Broun holds a degree in chemistry from the University of Georgia, no slouch of an institution of higher learning, even if it is in the Southeastern Conference. He has a medical degree from the Medical College of Georgia, also an outstanding school. And like UGA, the Medical College and the teachers who taught him are in his district.
So, of course, Broun was well-versed in the latest scientific research. Likewise, he understands, as do most other scientists in his district (and in the nation, for that matter), that the Earth is only 9,000 years old, that evolution is a lie “straight from the pit of hell,” and that scientific research on natural selection, embryology and the Big Bang Theory were nothing more than lies spread by those self-same scientists to “keep [him] and all the folks who are taught that from understanding that they need a savior.”
Obviously, Broun rejects what he was taught when training to be a physician and accepts instead a literal interpretation of the Bible.
This page has no problem with that, though it might be a good idea for his patients to see what else he rejects before they let him treat them.
Broun and his beliefs are running unopposed for re-election — the fact that Democrats in the district containing the University of Georgia could not come up with someone to run against him should make folks rethink the widely held belief that universities are hotbeds of liberalism.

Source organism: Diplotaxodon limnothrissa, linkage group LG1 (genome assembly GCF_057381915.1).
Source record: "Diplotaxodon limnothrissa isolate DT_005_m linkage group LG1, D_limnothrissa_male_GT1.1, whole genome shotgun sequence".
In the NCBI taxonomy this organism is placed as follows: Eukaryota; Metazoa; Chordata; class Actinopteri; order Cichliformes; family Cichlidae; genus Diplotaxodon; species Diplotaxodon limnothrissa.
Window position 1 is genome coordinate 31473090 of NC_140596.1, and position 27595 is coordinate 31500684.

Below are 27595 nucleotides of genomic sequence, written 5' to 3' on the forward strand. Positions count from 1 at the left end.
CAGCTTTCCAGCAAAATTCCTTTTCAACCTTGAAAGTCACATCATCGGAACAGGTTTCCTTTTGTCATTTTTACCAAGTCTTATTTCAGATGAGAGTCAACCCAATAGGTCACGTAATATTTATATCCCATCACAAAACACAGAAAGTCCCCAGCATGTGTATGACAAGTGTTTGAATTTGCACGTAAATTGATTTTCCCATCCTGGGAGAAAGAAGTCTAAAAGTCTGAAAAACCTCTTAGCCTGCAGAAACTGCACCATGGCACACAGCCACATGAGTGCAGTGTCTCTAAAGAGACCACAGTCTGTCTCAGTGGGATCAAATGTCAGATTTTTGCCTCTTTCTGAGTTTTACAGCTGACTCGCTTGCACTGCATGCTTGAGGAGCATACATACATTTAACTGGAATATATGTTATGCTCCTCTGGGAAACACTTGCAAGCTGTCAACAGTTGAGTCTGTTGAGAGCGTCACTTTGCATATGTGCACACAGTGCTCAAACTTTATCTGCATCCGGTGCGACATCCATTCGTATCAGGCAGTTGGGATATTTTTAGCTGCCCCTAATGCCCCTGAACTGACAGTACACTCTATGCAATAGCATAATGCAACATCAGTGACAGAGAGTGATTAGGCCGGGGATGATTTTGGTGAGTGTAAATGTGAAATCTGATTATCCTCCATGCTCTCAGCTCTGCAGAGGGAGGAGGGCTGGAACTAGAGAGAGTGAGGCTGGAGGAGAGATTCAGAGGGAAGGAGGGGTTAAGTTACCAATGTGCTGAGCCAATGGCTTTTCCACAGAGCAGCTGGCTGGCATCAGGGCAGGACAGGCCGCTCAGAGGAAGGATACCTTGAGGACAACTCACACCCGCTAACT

This means Georgia’s 10th District will be represented by, in the words of Georgia’s libertarian-leaning radio talk-show host Neal Boortz, someone who makes “Republicans look like knee-dragging, still-tending, tobacco-spitting Neanderthals.”
Well, yes — unless.
Georgians who agree with Boortz are being urged to write in Charles Darwin when they cast their ballot. Yes, it’s tongue-in-cheek, but there is a serious purpose here. Georgians supporting Darwin for Congress (they have a page on Facebook) hope that enough votes will be cast for the long-dead evolutionist that the GOP will reconsider having a person who rejects much of modern science sitting on the Science, Space and Technology committee.
On the other hand, since Broun’s beliefs may be shared by many of his constituents and his colleagues’ constituents, maybe he should stay on the committee in hopes he might one day understand that the theories he denounces are not part of a plot by scientists to cause people to lose their faith. He should learn that they are seen by many scientists as evidence of the wonder and glory of a world that many of them believe was the work of a Creator.
You think so?